Some of the Russian military’s equipment and weapons is getting into Ukrainians’ hands. Ukraine’s ability to capture and put back into service Russian tanks and other equipment has become an important factor in its counteroffensive.
Britain’s Ministry of Defense said Friday that Ukrainian forces have captured at least 440 tanks and about 650 armored vehicles since the war started Feb. 24.
“The failure of Russian crews to destroy intact equipment before withdrawing or surrendering highlights their poor state of training and low levels of battle discipline,” the British said. “With Russian formations under severe strain in several sectors and increasingly demoralized troops, Russia will likely continue to lose heavy weaponry.”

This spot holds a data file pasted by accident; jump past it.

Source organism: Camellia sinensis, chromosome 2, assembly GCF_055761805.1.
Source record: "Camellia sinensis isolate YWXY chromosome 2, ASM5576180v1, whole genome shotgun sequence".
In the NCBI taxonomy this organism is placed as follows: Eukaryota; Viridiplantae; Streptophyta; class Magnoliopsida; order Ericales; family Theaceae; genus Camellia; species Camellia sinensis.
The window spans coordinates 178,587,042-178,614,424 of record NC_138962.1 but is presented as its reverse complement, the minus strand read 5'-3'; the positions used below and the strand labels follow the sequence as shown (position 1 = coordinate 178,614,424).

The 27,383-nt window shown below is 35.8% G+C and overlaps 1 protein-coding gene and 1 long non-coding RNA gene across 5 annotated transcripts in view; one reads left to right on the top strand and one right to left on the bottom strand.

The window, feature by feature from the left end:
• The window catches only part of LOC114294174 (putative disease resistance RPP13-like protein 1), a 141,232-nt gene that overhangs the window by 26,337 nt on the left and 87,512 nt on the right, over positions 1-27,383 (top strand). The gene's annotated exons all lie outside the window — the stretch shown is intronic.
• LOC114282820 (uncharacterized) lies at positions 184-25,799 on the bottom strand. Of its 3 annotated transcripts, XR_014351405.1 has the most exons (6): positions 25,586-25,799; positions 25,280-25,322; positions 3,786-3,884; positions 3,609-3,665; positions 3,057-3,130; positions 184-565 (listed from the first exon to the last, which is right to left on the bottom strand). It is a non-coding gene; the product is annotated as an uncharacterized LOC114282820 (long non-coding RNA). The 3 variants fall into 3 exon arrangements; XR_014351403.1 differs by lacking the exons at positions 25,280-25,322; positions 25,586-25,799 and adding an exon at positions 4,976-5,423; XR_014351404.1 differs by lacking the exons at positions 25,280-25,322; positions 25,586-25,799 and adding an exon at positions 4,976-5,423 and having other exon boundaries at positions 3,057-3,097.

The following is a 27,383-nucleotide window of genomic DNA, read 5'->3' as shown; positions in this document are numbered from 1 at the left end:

Putin ordered a partial mobilization of Russian army reservists last month to reinforce manpower on the front lines in Ukraine. Mistakes have dogged the call-up, however, and tens of thousands of would-be fighters have fled Russia.
Russia has been so desperate for troop reinforcements that it’s turned to unusual sources. The Ukrainian military said Friday that 500 former criminals have been mobilized to reinforce Russian ranks in the eastern Donetsk region, where Ukrainian forces have retaken some territory. Officers drawn from law enforcement are commanding the new units, the military said.
Russian state news agency Tass reported Friday that a court in the Russian city of Penza had dismissed the first case against a Russian man called up to serve but who refused. The 32-year-old man’s lawyers had argued that the law under which he was charged applies only to conscription evaders, not those subject to the partial mobilization.